Friday, December 05, 2008

Time for tea

click photo to enlarge
"Tea to the English is really a picnic indoors"
Alice Walker, U.S. writer (b.1944)

Alice Walker clearly knows something about the importance of tea to the English, but perhaps not quite as much as she imagines. What she was referring to is more correctly described as "afternoon tea", and that is only one of the ways in which the people of these islands imbibe this essential liquid.

When I think of afternoon tea I think of Betty's Tea Rooms in Harrogate, a place to take tea from a cup and saucer with bread or cakes as I once did in the late 1960s. Or I think back to being taken to an aunt's to drink tea and eat buns or pastries from a tiered cake stand whilst the gossip of the day was circulated between the adults. Today, when I am at home, and sometimes when out, I still observe the tradition of afternoon tea, but in deference to my waistline the drink is often unaccompanied!

As a child I took my tea with milk (as most English people still do) and sugar. Today the milk continues, but the sugar is long gone. And today I drink more of it -usually four, and sometimes five, cups (actually mugs) a day. In recent years I've felt myself slipping into the habits of older English folk and using the drink as a treat, a focus for a small social gathering, and as psychological as well as physical sustenance. I imagine that is what this traction engine enthusiast was doing when I photographed him one morning earlier this year at a gathering of these venerable machines. After hard work with a spanner, shovelling coal, getting up steam, and oiling that which needs lubricating, I imagine he felt the need for a little warm lubrication of his own in the form of some tea from a nearby stall; just the thing to stoke up your boiler for the rest of the morning!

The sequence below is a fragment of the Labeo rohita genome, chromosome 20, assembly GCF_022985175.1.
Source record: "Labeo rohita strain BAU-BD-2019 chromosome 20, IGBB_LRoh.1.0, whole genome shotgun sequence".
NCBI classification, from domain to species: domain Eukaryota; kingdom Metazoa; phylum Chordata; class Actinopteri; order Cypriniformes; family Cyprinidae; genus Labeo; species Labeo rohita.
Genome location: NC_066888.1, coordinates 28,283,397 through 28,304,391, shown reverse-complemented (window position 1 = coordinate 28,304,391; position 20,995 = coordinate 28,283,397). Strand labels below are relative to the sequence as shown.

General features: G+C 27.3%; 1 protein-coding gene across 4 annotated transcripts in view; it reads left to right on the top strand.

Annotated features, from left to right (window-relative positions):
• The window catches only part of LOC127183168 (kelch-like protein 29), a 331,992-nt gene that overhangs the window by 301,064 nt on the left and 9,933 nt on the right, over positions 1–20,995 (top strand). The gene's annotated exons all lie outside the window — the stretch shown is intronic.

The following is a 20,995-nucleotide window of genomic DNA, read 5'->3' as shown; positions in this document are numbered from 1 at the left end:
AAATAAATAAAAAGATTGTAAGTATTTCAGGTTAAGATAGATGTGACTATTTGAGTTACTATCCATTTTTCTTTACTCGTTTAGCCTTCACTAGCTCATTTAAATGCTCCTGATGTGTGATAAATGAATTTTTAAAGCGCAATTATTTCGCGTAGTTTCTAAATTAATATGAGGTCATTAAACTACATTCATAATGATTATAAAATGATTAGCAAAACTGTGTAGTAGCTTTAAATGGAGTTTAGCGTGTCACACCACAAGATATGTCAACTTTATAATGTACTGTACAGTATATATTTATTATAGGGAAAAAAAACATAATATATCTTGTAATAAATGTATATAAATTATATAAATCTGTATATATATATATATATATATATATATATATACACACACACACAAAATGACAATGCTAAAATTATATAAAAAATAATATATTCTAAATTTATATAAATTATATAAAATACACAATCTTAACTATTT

I took this shot from the seat of my car as I drove past on an errand: not my usual photographic practice! The enthusiast obligingly directed his gaze my way and thought nothing of me firing off a few shots as he took his break. I left with his and and a couple of his friends' words in my ears - something about how lazy I was photographing from a car I think!

photograph & text (c) T. Boughen

Camera: Olympus E510
Mode: Aperture Priority
Focal Length: 58mm (116mm/35mm equiv.)
F No: f7.1
Shutter Speed: 1/50
ISO: 400
Exposure Compensation: -1.0 EV
Image Stabilisation: On